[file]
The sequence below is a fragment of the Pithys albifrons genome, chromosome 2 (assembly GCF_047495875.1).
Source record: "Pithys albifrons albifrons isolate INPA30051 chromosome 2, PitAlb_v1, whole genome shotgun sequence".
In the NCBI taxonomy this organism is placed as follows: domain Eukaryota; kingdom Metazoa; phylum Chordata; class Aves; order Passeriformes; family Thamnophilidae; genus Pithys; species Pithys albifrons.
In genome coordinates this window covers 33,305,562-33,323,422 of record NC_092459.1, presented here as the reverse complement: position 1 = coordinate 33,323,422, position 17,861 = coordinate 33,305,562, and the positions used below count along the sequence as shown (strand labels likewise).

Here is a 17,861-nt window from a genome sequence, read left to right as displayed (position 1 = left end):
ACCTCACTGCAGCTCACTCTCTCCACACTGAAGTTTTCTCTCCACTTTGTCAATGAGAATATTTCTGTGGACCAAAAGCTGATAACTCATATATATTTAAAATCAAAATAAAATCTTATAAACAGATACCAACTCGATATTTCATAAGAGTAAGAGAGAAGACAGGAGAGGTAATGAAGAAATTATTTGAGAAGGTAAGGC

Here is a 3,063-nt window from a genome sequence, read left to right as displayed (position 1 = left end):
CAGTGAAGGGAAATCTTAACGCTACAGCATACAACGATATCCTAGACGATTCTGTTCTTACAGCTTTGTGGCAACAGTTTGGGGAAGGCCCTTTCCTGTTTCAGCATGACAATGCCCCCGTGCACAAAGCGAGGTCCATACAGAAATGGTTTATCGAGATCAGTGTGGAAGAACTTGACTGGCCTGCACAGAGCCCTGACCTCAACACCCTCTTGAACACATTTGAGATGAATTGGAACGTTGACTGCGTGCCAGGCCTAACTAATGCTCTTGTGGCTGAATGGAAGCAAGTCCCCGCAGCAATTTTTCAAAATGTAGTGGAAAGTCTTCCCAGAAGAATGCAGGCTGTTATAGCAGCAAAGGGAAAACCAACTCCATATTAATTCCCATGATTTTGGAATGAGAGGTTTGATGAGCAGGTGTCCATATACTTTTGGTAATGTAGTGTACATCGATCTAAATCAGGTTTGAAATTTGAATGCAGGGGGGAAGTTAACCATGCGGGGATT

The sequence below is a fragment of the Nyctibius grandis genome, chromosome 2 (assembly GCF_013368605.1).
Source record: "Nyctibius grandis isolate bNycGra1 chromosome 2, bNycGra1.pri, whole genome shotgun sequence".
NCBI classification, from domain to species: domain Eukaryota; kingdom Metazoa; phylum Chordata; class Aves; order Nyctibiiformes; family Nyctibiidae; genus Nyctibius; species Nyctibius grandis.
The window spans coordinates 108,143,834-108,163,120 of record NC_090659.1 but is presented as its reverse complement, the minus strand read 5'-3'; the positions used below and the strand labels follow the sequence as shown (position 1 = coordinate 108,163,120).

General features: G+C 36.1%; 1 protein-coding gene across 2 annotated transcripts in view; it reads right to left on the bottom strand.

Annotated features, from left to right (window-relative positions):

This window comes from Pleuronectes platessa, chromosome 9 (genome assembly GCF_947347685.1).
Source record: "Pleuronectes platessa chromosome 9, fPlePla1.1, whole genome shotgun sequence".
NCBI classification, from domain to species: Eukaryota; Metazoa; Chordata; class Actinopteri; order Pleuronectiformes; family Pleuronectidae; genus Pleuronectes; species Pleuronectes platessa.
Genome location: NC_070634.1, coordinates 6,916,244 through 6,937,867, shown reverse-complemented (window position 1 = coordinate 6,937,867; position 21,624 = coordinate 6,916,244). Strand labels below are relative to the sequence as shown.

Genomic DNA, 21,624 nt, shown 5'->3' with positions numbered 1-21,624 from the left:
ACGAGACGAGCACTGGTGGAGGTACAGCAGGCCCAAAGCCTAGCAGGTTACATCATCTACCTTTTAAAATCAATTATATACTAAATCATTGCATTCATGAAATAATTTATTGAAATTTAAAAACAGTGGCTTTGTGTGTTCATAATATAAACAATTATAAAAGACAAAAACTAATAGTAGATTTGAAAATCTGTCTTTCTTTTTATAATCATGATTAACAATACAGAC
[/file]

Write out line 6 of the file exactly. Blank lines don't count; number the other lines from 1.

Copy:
ACCTCACTGCAGCTCACTCTCTCCACACTGAAGTTTTCTCTCCACTTTGTCAATGAGAATATTTCTGTGGACCAAAAGCTGATAACTCATATATATTTAAAATCAAAATAAAATCTTATAAACAGATACCAACTCGATATTTCATAAGAGTAAGAGAGAAGACAGGAGAGGTAATGAAGAAATTATTTGAGAAGGTAAGGC